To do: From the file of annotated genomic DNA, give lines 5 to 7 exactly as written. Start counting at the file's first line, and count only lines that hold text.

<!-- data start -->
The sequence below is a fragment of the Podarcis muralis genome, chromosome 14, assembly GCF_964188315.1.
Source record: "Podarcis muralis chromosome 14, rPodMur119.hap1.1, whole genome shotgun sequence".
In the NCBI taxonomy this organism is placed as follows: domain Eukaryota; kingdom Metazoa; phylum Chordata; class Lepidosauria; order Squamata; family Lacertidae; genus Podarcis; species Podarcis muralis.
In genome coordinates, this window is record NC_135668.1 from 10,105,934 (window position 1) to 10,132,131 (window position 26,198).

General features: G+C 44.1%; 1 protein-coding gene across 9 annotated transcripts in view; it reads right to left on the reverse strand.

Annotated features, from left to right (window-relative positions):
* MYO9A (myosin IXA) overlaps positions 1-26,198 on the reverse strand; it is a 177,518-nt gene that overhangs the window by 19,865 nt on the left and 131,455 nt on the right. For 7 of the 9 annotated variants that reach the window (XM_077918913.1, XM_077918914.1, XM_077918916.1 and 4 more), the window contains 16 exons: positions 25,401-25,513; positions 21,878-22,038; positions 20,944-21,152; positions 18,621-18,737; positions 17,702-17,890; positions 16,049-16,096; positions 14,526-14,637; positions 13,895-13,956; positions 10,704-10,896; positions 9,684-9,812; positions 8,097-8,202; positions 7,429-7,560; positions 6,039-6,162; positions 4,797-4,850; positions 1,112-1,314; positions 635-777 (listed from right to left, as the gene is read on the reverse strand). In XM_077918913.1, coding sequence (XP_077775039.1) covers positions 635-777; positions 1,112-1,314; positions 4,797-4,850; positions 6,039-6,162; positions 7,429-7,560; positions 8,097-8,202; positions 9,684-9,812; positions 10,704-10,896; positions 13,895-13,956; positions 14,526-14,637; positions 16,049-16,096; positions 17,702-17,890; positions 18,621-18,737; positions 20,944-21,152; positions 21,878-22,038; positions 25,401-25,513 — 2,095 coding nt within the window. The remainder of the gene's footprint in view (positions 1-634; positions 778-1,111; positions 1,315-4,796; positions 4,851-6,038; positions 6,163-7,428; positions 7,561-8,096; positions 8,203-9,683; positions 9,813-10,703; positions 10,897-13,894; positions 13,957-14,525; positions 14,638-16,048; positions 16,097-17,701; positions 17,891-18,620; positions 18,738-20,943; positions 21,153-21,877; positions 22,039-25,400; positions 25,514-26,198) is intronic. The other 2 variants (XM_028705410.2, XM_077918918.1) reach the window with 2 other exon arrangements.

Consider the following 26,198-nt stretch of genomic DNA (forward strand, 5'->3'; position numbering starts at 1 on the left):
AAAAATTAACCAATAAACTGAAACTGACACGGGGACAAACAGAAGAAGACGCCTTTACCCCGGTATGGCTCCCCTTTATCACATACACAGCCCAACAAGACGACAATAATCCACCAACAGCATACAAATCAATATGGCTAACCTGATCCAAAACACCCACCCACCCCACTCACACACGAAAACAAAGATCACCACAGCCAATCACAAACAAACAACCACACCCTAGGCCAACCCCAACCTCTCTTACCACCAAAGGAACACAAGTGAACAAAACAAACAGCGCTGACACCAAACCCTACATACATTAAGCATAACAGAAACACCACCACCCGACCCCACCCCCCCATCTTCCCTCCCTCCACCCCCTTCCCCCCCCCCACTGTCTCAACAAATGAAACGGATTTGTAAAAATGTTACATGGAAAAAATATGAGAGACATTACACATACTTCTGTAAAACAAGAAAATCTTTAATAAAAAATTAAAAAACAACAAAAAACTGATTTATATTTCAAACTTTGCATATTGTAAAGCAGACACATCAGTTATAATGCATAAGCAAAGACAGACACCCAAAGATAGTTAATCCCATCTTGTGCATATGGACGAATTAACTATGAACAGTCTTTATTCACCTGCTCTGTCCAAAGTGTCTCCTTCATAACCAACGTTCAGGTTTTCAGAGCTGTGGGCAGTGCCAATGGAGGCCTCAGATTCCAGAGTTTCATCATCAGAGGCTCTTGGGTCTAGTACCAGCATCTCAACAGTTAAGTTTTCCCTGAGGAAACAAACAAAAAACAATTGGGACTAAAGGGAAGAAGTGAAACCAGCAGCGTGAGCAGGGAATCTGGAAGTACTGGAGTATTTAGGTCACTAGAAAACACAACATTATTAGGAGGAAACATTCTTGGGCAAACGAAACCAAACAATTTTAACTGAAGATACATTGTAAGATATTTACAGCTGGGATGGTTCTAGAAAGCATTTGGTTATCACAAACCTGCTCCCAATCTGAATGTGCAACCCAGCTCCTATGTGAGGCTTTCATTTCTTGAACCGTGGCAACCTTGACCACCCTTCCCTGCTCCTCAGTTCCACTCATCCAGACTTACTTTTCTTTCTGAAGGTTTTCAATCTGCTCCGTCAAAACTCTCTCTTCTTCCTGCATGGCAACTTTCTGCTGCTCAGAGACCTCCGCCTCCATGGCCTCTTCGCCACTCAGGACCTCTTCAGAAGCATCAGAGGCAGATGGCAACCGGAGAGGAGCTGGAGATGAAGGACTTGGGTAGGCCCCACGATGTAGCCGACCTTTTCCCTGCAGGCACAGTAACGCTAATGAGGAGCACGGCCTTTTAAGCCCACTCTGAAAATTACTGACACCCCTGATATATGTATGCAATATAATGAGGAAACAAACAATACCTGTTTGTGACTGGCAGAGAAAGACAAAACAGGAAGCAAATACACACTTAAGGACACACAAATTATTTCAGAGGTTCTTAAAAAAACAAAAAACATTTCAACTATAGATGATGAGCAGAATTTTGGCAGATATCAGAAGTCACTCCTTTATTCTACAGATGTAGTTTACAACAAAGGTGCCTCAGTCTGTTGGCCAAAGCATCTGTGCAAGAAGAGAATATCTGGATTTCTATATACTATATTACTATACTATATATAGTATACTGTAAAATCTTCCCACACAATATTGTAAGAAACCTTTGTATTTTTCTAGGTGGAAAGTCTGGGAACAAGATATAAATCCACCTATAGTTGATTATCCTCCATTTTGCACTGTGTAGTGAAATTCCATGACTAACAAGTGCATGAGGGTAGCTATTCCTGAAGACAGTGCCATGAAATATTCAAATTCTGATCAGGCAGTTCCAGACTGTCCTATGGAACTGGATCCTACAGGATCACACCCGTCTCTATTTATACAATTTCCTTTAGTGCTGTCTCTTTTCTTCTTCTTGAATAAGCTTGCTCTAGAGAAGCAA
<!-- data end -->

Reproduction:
General features: G+C 44.1%; 1 protein-coding gene across 9 annotated transcripts in view; it reads right to left on the reverse strand.

Annotated features, from left to right (window-relative positions):
* MYO9A (myosin IXA) overlaps positions 1-26,198 on the reverse strand; it is a 177,518-nt gene that overhangs the window by 19,865 nt on the left and 131,455 nt on the right. For 7 of the 9 annotated variants that reach the window (XM_077918913.1, XM_077918914.1, XM_077918916.1 and 4 more), the window contains 16 exons: positions 25,401-25,513; positions 21,878-22,038; positions 20,944-21,152; positions 18,621-18,737; positions 17,702-17,890; positions 16,049-16,096; positions 14,526-14,637; positions 13,895-13,956; positions 10,704-10,896; positions 9,684-9,812; positions 8,097-8,202; positions 7,429-7,560; positions 6,039-6,162; positions 4,797-4,850; positions 1,112-1,314; positions 635-777 (listed from right to left, as the gene is read on the reverse strand). In XM_077918913.1, coding sequence (XP_077775039.1) covers positions 635-777; positions 1,112-1,314; positions 4,797-4,850; positions 6,039-6,162; positions 7,429-7,560; positions 8,097-8,202; positions 9,684-9,812; positions 10,704-10,896; positions 13,895-13,956; positions 14,526-14,637; positions 16,049-16,096; positions 17,702-17,890; positions 18,621-18,737; positions 20,944-21,152; positions 21,878-22,038; positions 25,401-25,513 — 2,095 coding nt within the window. The remainder of the gene's footprint in view (positions 1-634; positions 778-1,111; positions 1,315-4,796; positions 4,851-6,038; positions 6,163-7,428; positions 7,561-8,096; positions 8,203-9,683; positions 9,813-10,703; positions 10,897-13,894; positions 13,957-14,525; positions 14,638-16,048; positions 16,097-17,701; positions 17,891-18,620; positions 18,738-20,943; positions 21,153-21,877; positions 22,039-25,400; positions 25,514-26,198) is intronic. The other 2 variants (XM_028705410.2, XM_077918918.1) reach the window with 2 other exon arrangements.